The U.S. unemployment rate jumped in February to 8.1 percent, the highest level in more than a quarter century, a surge likely to send more Americans into bankruptcy and force further cutbacks in consumer spending.
Employers eliminated 651,000 jobs, the third straight month that losses surpassed 600,000 -- the first time that’s happened since the data began in 1939, Labor Department figures showed today in Washington.
Today’s report indicates the economy is in worse shape than previously estimated and may need additional federal measures to help stop what may become the worst recession in the postwar era. The jobless rate has now already reached the level the Obama administration projected as an average for the whole year.
“The overall economy is going to be in this recession a little longer than expected,” John Silvia, chief economist at Wachovia Corp. in Charlotte, North Carolina, said in a Bloomberg Television interview.
Treasuries fell, sending 10-year note yields up to 2.84 percent at 10:11 a.m. in New York from 2.81 percent late yesterday, on concern debt sales will climb as officials spend more to fight the crisis. The Standard & Poor’s 500 Stock Index rose 0.5 percent to 686.02 amid some investor relief the drop in payrolls didn’t exceed the range of economists’ forecasts.
While President Barack Obama’s $787 billion stimulus plan aims at creating or saving 3.5 million jobs, today’s report showed the U.S. has now already lost 4.4 million since December 2007, with more declines coming. Tumbling global demand is prompting companies from General Motors Corp. to Sears Holdings Corp. to step up firings.
“The magnitude of these losses indicates that additional measures will likely be needed,” Representative Carolyn Maloney, chairman of the congressional Joint Economic Committee, said in a statement after the release. “As unemployment continues to rise, our foreclosure crisis will only grow worse.”
More than 103,000 individuals and companies filed for bankruptcy in February, a private report showed this week. The destruction of U.S. household wealth left about 8.3 million Americans owing more on their mortgages in the fourth quarter than their properties were worth, other figures showed.
Payroll revisions for January and December lopped off an additional 161,000 positions. The drop in January was revised to 655,000, and December’s to 681,000, the biggest decrease since October 1949.
Payrolls were forecast to drop by 650,000, according to the median of 80 economists surveyed by Bloomberg News. The jobless rate was projected to jump to 7.9 percent. Forecasts ranged from 7.8 percent to 8.1 percent.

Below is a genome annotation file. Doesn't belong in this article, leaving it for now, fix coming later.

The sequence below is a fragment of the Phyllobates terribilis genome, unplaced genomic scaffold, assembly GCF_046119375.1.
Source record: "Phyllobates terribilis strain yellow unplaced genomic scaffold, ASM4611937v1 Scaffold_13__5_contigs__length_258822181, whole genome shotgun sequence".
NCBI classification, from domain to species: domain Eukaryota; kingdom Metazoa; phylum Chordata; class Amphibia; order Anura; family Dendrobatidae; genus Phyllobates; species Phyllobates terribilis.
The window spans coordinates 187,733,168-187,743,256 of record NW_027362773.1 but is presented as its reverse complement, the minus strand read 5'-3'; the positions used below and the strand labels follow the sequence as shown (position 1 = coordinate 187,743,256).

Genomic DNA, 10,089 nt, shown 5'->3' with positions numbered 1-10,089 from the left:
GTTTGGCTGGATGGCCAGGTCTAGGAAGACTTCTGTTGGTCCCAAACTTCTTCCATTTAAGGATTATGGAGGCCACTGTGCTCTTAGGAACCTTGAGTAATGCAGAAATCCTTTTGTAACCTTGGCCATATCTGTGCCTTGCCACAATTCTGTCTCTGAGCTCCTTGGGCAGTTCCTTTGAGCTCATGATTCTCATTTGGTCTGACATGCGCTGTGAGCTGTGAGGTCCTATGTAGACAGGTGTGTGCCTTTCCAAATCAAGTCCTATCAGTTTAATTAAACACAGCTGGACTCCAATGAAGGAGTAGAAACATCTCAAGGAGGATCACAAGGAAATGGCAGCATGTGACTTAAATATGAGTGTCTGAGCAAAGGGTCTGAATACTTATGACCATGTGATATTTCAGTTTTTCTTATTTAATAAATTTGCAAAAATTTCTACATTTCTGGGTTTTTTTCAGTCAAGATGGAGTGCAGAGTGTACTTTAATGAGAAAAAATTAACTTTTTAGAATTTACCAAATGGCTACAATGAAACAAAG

Today’s report showed factory payrolls fell by 168,000 after declining 257,000 in the prior month. Economists forecast a drop of 200,000. The decrease included 25,300 jobs in producers of machinery and 27,500 in makers of fabricated metal products.
Automakers, at the heart of the manufacturing slump, continued to slash jobs and trim costs to stay in business. General Motors last month said it would cut 47,000 more positions globally while Chrysler LLC announced 3,000 more layoffs.
Auto-parts makers are also suffering. Canton, Ohio-based Timken Co., the supplier of bearings to the world’s top five carmakers, said March 2 it would eliminate as many as 400 salaried jobs this year.
Service industries, which include banks, insurance companies, restaurants and retailers, subtracted 375,000 workers after cutting 276,000. Financial firms cut 44,000 positions after a 52,000 decline the prior month. Retail payrolls decreased by 39,500 after a 38,500 drop.
Sears last week said it would shutter 24 stores, on top of eight closings announced earlier, after its fourth-quarter profit fell 55 percent due to weak holiday sales.
“This past year was a very difficult year for the world economies and for retail in the United States, and 2009 needs to be the year of restoring confidence and trust in our financial system,” Sears Chairman Edward Lampert said in a letter to shareholders.
Payrolls at builders fell by 104,000 after decreasing by 118,000, as home sales and prices continued to tumble.
Government payrolls increased by 9,000 after a gain of 31,000 the prior month, one of the few areas still hiring. Another 26,000 jobs were added by education and health providers.
Employers are holding the line on hours. The average work week held at 33.3 hours in February. Average weekly hours worked by factory workers dropped to 39.6 hours from 39.8 hours, while overtime also decreased to 2.6 hours from 2.8 hours. That brought the average weekly earnings up by $1 to $615.05.
Workers’ average hourly wages rose 3 cents, or 0.2 percent, to $18.47 from $18.44 the prior month. Hourly earnings were 3.6 percent higher than February 2008. Economists surveyed by Bloomberg had forecast a 0.2 percent increase from January and a 3.8 percent gain for the 12-month period.
Slumping sales have caused recent Chapter 11 filings by retailers such as Everything But Water LLC, the largest U.S. retailer of women’s swimwear, and Ritz Camera Centers Inc., the largest chain of camera stores.
Economists polled by Bloomberg last month forecast consumer spending will contract through the first six months of this year after sliding in the last half of 2008. Purchases have not contracted for four consecutive quarters since records began in 1947.
If the recession persists through the first half of this year, it would the longest since the Great Depression. The economy shrank at a 6.2 percent pace in the fourth quarter of 2008, the weakest performance since 1982.